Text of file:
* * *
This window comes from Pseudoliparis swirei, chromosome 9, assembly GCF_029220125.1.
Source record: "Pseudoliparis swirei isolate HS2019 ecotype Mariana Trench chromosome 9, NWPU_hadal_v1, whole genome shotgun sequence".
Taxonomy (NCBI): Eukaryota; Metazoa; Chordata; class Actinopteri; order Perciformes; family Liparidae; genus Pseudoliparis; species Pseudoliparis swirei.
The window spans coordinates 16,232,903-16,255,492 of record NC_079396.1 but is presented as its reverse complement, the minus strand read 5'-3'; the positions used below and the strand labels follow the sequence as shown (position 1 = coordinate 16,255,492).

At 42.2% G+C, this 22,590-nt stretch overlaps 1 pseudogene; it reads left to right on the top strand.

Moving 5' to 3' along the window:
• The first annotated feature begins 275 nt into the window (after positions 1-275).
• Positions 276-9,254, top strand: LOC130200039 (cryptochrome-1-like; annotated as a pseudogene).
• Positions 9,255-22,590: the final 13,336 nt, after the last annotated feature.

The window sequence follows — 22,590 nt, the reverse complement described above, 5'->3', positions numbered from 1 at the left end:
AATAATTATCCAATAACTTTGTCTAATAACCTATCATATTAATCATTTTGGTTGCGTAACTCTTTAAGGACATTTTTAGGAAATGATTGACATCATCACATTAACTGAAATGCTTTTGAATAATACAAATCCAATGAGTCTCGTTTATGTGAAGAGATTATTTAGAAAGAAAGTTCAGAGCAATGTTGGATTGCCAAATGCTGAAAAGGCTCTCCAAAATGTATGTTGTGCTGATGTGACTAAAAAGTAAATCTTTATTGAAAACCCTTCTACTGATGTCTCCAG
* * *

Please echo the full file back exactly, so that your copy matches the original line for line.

This window comes from Pseudoliparis swirei, chromosome 9, assembly GCF_029220125.1.
Source record: "Pseudoliparis swirei isolate HS2019 ecotype Mariana Trench chromosome 9, NWPU_hadal_v1, whole genome shotgun sequence".
Taxonomy (NCBI): Eukaryota; Metazoa; Chordata; class Actinopteri; order Perciformes; family Liparidae; genus Pseudoliparis; species Pseudoliparis swirei.
The window spans coordinates 16,232,903-16,255,492 of record NC_079396.1 but is presented as its reverse complement, the minus strand read 5'-3'; the positions used below and the strand labels follow the sequence as shown (position 1 = coordinate 16,255,492).

At 42.2% G+C, this 22,590-nt stretch overlaps 1 pseudogene; it reads left to right on the top strand.

Moving 5' to 3' along the window:
• The first annotated feature begins 275 nt into the window (after positions 1-275).
• Positions 276-9,254, top strand: LOC130200039 (cryptochrome-1-like; annotated as a pseudogene).
• Positions 9,255-22,590: the final 13,336 nt, after the last annotated feature.

The window sequence follows — 22,590 nt, the reverse complement described above, 5'->3', positions numbered from 1 at the left end:
AATAATTATCCAATAACTTTGTCTAATAACCTATCATATTAATCATTTTGGTTGCGTAACTCTTTAAGGACATTTTTAGGAAATGATTGACATCATCACATTAACTGAAATGCTTTTGAATAATACAAATCCAATGAGTCTCGTTTATGTGAAGAGATTATTTAGAAAGAAAGTTCAGAGCAATGTTGGATTGCCAAATGCTGAAAAGGCTCTCCAAAATGTATGTTGTGCTGATGTGACTAAAAAGTAAATCTTTATTGAAAACCCTTCTACTGATGTCTCCAG